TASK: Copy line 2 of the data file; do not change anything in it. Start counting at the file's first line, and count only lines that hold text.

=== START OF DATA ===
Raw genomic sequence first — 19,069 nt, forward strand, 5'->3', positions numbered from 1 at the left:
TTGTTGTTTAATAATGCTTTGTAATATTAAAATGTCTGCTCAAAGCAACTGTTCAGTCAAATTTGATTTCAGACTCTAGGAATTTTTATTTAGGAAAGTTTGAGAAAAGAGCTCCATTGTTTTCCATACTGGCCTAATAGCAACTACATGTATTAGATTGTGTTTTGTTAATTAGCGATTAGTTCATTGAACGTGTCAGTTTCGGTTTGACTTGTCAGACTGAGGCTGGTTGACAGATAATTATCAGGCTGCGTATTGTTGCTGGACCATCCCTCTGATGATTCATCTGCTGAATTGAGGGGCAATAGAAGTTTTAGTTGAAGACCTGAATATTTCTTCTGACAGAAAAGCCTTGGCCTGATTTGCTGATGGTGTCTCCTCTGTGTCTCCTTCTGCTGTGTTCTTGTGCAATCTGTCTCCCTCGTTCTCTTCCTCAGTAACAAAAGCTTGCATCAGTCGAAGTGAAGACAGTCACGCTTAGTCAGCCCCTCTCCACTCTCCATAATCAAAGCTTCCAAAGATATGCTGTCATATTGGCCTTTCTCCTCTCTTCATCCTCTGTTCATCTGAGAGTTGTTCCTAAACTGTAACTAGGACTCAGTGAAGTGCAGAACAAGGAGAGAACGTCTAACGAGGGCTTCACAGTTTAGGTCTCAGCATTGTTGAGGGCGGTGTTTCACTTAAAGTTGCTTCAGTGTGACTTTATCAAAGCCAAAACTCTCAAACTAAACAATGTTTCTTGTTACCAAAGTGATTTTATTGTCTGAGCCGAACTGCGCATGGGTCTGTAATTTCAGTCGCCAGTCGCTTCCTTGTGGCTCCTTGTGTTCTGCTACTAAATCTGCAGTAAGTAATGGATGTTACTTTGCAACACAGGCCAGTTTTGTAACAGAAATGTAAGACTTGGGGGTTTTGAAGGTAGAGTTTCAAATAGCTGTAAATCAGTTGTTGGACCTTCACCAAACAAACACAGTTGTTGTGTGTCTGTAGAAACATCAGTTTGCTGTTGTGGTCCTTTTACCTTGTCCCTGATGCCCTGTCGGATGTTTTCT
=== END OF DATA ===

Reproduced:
TTGTTGTTTAATAATGCTTTGTAATATTAAAATGTCTGCTCAAAGCAACTGTTCAGTCAAATTTGATTTCAGACTCTAGGAATTTTTATTTAGGAAAGTTTGAGAAAAGAGCTCCATTGTTTTCCATACTGGCCTAATAGCAACTACATGTATTAGATTGTGTTTTGTTAATTAGCGATTAGTTCATTGAACGTGTCAGTTTCGGTTTGACTTGTCAGACTGAGGCTGGTTGACAGATAATTATCAGGCTGCGTATTGTTGCTGGACCATCCCTCTGATGATTCATCTGCTGAATTGAGGGGCAATAGAAGTTTTAGTTGAAGACCTGAATATTTCTTCTGACAGAAAAGCCTTGGCCTGATTTGCTGATGGTGTCTCCTCTGTGTCTCCTTCTGCTGTGTTCTTGTGCAATCTGTCTCCCTCGTTCTCTTCCTCAGTAACAAAAGCTTGCATCAGTCGAAGTGAAGACAGTCACGCTTAGTCAGCCCCTCTCCACTCTCCATAATCAAAGCTTCCAAAGATATGCTGTCATATTGGCCTTTCTCCTCTCTTCATCCTCTGTTCATCTGAGAGTTGTTCCTAAACTGTAACTAGGACTCAGTGAAGTGCAGAACAAGGAGAGAACGTCTAACGAGGGCTTCACAGTTTAGGTCTCAGCATTGTTGAGGGCGGTGTTTCACTTAAAGTTGCTTCAGTGTGACTTTATCAAAGCCAAAACTCTCAAACTAAACAATGTTTCTTGTTACCAAAGTGATTTTATTGTCTGAGCCGAACTGCGCATGGGTCTGTAATTTCAGTCGCCAGTCGCTTCCTTGTGGCTCCTTGTGTTCTGCTACTAAATCTGCAGTAAGTAATGGATGTTACTTTGCAACACAGGCCAGTTTTGTAACAGAAATGTAAGACTTGGGGGTTTTGAAGGTAGAGTTTCAAATAGCTGTAAATCAGTTGTTGGACCTTCACCAAACAAACACAGTTGTTGTGTGTCTGTAGAAACATCAGTTTGCTGTTGTGGTCCTTTTACCTTGTCCCTGATGCCCTGTCGGATGTTTTCT